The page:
When things are this bad, do you know what you've got? Leverage! Half the employees got laid off, the rest are worried about it. The vendors won't get paid if they fight you, and you've got the customers check! For the first time in a long time, everyone is rooting for you!
Eight weeks later we are pushing a huge wooden crate on to a truck. It contains a very nicely built machine that works well, and it is right on schedule. The shop foreman turns to me and says "This is the first you know!" A little confused I asked "The first what?" He says "It's the first machine the company ever delivered on time. In fifteen years we've never done this before!" I am amazed, I had no idea that it was that bad before. But turns out it was even worse.
Three months go by and I don't hear anything from the customer with the new machine. So I make a courtesy call to see if everything is okay. When I ask him about the machine there is a long silence. then he says "I don't know if it works, it is still in the crate out in the warehouse" I ask why and he tells me "The first machine we bought from you was nearly 6 months late. I almost got fired over the second machine, when it was more than 8 months late. So this time I placed the order a year early! No one could possibly believe you'd deliver on time, and we won't need the machine for at least another 9 months!"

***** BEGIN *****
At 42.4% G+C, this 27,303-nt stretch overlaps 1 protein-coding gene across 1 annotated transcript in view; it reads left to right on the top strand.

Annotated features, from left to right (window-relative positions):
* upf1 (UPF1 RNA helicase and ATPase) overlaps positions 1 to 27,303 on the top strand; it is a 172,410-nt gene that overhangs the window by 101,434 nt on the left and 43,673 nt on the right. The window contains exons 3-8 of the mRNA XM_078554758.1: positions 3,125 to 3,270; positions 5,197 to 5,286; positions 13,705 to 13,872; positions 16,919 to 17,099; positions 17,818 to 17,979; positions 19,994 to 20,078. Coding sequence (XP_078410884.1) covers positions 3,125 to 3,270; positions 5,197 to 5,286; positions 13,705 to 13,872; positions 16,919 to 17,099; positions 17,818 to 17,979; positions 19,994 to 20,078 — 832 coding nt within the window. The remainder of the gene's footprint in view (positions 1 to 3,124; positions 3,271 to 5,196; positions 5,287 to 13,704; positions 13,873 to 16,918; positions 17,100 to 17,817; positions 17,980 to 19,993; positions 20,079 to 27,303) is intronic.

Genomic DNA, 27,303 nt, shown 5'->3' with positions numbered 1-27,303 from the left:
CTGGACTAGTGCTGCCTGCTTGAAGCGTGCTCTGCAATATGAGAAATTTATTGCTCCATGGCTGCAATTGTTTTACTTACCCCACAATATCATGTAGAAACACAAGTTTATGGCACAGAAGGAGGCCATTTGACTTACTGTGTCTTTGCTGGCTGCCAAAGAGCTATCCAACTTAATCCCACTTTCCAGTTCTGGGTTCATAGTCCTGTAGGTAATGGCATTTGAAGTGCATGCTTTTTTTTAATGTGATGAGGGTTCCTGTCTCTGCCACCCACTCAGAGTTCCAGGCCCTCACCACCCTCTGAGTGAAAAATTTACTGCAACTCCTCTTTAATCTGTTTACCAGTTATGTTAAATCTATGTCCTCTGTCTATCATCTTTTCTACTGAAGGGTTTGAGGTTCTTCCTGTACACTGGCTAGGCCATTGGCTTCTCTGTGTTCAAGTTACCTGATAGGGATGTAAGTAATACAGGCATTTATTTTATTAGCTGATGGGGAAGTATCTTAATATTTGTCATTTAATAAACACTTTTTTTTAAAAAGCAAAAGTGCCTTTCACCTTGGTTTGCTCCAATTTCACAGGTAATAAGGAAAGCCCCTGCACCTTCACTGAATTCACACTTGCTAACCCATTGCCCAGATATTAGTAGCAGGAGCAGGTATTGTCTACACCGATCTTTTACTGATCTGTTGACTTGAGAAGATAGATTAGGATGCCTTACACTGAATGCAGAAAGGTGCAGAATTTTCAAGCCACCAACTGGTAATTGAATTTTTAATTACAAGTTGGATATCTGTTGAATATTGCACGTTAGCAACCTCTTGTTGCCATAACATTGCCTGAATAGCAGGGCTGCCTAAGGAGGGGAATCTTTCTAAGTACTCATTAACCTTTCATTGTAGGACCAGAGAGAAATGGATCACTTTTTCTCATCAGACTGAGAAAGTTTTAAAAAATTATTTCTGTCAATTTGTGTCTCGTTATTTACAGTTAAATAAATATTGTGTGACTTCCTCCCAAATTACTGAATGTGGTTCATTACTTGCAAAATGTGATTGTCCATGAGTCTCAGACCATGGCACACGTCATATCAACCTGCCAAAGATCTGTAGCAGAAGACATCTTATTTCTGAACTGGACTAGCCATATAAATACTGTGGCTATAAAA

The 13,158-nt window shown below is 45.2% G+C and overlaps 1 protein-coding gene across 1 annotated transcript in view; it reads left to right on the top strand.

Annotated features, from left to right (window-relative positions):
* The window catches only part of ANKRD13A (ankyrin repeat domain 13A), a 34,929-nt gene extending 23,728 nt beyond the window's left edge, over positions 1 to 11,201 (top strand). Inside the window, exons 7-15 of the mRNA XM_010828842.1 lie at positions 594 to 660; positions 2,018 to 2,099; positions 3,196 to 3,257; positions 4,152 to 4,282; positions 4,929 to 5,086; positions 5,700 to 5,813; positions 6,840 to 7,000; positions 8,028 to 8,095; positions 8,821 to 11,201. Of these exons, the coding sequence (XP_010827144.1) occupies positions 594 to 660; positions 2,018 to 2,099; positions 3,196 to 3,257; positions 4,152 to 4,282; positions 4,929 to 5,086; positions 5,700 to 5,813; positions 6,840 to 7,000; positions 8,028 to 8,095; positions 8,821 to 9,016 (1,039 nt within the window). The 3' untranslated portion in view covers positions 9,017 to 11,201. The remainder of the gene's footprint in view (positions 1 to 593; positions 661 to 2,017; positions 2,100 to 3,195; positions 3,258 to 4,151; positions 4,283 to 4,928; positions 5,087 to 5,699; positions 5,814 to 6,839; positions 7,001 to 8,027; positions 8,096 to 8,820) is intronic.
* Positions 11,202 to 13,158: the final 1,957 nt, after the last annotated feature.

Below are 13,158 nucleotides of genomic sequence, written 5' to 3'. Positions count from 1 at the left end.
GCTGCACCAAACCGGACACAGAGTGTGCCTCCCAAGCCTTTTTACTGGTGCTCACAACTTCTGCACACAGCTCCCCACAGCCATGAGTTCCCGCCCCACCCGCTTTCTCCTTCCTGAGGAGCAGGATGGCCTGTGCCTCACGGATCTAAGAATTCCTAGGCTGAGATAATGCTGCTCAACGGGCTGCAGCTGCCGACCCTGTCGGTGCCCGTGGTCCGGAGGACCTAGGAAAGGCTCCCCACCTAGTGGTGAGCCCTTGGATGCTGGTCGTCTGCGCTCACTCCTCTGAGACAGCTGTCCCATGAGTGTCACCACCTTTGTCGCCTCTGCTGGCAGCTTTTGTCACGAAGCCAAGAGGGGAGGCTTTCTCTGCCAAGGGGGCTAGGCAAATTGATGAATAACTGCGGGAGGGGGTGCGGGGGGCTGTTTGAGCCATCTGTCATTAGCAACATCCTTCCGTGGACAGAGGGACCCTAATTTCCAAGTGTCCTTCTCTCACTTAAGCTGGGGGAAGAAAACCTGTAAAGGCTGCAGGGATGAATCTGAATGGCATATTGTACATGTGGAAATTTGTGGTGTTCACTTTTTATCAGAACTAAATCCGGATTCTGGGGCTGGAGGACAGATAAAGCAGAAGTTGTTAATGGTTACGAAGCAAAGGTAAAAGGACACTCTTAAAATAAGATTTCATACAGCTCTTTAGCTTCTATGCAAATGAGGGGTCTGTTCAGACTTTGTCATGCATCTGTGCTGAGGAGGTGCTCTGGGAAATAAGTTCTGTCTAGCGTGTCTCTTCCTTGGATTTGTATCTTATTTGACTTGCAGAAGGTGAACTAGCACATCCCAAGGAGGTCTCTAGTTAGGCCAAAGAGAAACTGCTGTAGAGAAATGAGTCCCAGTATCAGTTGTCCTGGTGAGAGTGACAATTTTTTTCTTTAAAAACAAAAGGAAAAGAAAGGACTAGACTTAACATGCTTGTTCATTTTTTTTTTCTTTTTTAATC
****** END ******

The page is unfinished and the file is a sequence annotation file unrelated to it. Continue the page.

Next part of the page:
A few weeks later we were building another machine for another customer. We didn't have sales before because the salesman didn't know how to sell. The owner however was a great salesman, and all those sales that never quite happened before were suddenly pouring in the door. We still weren't out of the woods financially, but things were looking up. A mechanic came into the purchasing office with a little spring in his hand, and said he needed a box of them. I was sitting there and asked him how many he actually needed. He said he needs 3 but we always got a box of 100 because they were cheaper that way. I asked the purchasing agent what they cost. She said they were 75 cents each. I told her to order 6. The mechanic said "Springs are cheap, what's the big deal?" I told him. "We are buying 6, and I have $70 left over to make payroll this week. Does that work for you?"
In about 6 months time we had sales that were 300% of our best previous year, we were current with our vendors, and I was beginning to worry about hitting delivery dates again. I pleaded with the owner to stop selling, take a nice bonus for himself, and let me continue straightening things out. But this was the year of the big bi-annual trade show. As the shop foreman would say "He wants to pee with the big dogs, he just can't lift his leg high enough!" He decided to build three custom machines to take to the show. To do that he pulled our 3 top mechanics off of jobs for customers. Then he pulled carefully scheduled materials from nearly every job, some with normal deliveries of 12 weeks! Two days before the show those machines were being loaded onto a truck, and I was answering phone calls from a long list of angry customers that I had to notify that their machines would be one to two months late. I submitted my resignation the next morning. The one thing you can NOT change is an owner!
We remain friends. Ten years later I was out of a job again, and I worked there part time. They were struggling again, always late on delivery, and the new plant manager offered me a full time job. Thanks, but once was enough!